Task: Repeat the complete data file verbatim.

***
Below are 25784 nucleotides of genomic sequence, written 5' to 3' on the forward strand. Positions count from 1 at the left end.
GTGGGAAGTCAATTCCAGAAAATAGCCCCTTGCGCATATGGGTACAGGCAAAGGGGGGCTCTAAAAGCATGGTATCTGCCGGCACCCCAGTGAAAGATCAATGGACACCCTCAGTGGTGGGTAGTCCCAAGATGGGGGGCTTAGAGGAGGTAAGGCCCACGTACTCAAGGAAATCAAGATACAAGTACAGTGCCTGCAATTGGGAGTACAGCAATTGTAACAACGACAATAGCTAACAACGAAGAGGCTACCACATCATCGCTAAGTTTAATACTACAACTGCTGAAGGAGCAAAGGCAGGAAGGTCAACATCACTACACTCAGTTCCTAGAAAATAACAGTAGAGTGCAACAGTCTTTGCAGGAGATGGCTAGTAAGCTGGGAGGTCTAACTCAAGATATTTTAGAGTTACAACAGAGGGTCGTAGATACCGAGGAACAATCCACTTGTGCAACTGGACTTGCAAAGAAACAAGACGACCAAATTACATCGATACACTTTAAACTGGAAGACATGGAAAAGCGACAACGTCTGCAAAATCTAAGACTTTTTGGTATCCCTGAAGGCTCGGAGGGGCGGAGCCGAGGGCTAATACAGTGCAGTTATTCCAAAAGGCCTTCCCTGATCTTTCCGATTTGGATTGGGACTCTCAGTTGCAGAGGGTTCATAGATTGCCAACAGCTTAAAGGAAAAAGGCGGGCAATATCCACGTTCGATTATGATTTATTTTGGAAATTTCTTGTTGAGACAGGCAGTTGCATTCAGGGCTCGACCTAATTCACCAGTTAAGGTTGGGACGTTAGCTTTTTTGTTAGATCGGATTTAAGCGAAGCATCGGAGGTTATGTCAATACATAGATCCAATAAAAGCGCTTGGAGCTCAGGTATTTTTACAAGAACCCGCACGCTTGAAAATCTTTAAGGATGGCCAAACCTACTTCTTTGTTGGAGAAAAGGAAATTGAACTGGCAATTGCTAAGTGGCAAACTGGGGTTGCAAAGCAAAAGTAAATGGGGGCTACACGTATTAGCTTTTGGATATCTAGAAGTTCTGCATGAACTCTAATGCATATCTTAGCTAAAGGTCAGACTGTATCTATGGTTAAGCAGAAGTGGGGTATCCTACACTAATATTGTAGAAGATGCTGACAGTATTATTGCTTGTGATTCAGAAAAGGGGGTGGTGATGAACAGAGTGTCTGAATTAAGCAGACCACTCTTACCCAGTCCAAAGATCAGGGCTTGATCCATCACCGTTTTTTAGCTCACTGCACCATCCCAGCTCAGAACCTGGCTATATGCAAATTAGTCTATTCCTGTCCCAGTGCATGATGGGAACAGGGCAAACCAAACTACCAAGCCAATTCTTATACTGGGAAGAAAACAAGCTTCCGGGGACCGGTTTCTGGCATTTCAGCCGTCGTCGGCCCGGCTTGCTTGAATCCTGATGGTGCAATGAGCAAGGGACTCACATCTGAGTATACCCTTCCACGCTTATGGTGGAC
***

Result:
Below are 25784 nucleotides of genomic sequence, written 5' to 3' on the forward strand. Positions count from 1 at the left end.
GTGGGAAGTCAATTCCAGAAAATAGCCCCTTGCGCATATGGGTACAGGCAAAGGGGGGCTCTAAAAGCATGGTATCTGCCGGCACCCCAGTGAAAGATCAATGGACACCCTCAGTGGTGGGTAGTCCCAAGATGGGGGGCTTAGAGGAGGTAAGGCCCACGTACTCAAGGAAATCAAGATACAAGTACAGTGCCTGCAATTGGGAGTACAGCAATTGTAACAACGACAATAGCTAACAACGAAGAGGCTACCACATCATCGCTAAGTTTAATACTACAACTGCTGAAGGAGCAAAGGCAGGAAGGTCAACATCACTACACTCAGTTCCTAGAAAATAACAGTAGAGTGCAACAGTCTTTGCAGGAGATGGCTAGTAAGCTGGGAGGTCTAACTCAAGATATTTTAGAGTTACAACAGAGGGTCGTAGATACCGAGGAACAATCCACTTGTGCAACTGGACTTGCAAAGAAACAAGACGACCAAATTACATCGATACACTTTAAACTGGAAGACATGGAAAAGCGACAACGTCTGCAAAATCTAAGACTTTTTGGTATCCCTGAAGGCTCGGAGGGGCGGAGCCGAGGGCTAATACAGTGCAGTTATTCCAAAAGGCCTTCCCTGATCTTTCCGATTTGGATTGGGACTCTCAGTTGCAGAGGGTTCATAGATTGCCAACAGCTTAAAGGAAAAAGGCGGGCAATATCCACGTTCGATTATGATTTATTTTGGAAATTTCTTGTTGAGACAGGCAGTTGCATTCAGGGCTCGACCTAATTCACCAGTTAAGGTTGGGACGTTAGCTTTTTTGTTAGATCGGATTTAAGCGAAGCATCGGAGGTTATGTCAATACATAGATCCAATAAAAGCGCTTGGAGCTCAGGTATTTTTACAAGAACCCGCACGCTTGAAAATCTTTAAGGATGGCCAAACCTACTTCTTTGTTGGAGAAAAGGAAATTGAACTGGCAATTGCTAAGTGGCAAACTGGGGTTGCAAAGCAAAAGTAAATGGGGGCTACACGTATTAGCTTTTGGATATCTAGAAGTTCTGCATGAACTCTAATGCATATCTTAGCTAAAGGTCAGACTGTATCTATGGTTAAGCAGAAGTGGGGTATCCTACACTAATATTGTAGAAGATGCTGACAGTATTATTGCTTGTGATTCAGAAAAGGGGGTGGTGATGAACAGAGTGTCTGAATTAAGCAGACCACTCTTACCCAGTCCAAAGATCAGGGCTTGATCCATCACCGTTTTTTAGCTCACTGCACCATCCCAGCTCAGAACCTGGCTATATGCAAATTAGTCTATTCCTGTCCCAGTGCATGATGGGAACAGGGCAAACCAAACTACCAAGCCAATTCTTATACTGGGAAGAAAACAAGCTTCCGGGGACCGGTTTCTGGCATTTCAGCCGTCGTCGGCCCGGCTTGCTTGAATCCTGATGGTGCAATGAGCAAGGGACTCACATCTGAGTATACCCTTCCACGCTTATGGTGGAC